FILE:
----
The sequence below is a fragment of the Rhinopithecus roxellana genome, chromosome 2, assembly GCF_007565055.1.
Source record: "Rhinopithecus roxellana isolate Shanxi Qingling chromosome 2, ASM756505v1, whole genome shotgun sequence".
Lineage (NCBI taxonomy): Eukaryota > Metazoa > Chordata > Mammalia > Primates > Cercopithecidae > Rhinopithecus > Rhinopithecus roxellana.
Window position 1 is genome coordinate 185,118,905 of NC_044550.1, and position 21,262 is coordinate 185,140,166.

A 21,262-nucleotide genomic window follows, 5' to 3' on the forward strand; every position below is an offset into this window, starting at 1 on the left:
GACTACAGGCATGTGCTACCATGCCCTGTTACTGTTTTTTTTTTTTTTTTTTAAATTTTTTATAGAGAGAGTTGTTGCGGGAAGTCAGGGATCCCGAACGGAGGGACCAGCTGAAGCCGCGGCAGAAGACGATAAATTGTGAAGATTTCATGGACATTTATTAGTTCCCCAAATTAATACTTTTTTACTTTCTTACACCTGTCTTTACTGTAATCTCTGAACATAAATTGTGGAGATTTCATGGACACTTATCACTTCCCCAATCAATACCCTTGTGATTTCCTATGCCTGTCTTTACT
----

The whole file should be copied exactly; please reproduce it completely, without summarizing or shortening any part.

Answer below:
The sequence below is a fragment of the Rhinopithecus roxellana genome, chromosome 2, assembly GCF_007565055.1.
Source record: "Rhinopithecus roxellana isolate Shanxi Qingling chromosome 2, ASM756505v1, whole genome shotgun sequence".
Lineage (NCBI taxonomy): Eukaryota > Metazoa > Chordata > Mammalia > Primates > Cercopithecidae > Rhinopithecus > Rhinopithecus roxellana.
Window position 1 is genome coordinate 185,118,905 of NC_044550.1, and position 21,262 is coordinate 185,140,166.

A 21,262-nucleotide genomic window follows, 5' to 3' on the forward strand; every position below is an offset into this window, starting at 1 on the left:
GACTACAGGCATGTGCTACCATGCCCTGTTACTGTTTTTTTTTTTTTTTTTTAAATTTTTTATAGAGAGAGTTGTTGCGGGAAGTCAGGGATCCCGAACGGAGGGACCAGCTGAAGCCGCGGCAGAAGACGATAAATTGTGAAGATTTCATGGACATTTATTAGTTCCCCAAATTAATACTTTTTTACTTTCTTACACCTGTCTTTACTGTAATCTCTGAACATAAATTGTGGAGATTTCATGGACACTTATCACTTCCCCAATCAATACCCTTGTGATTTCCTATGCCTGTCTTTACT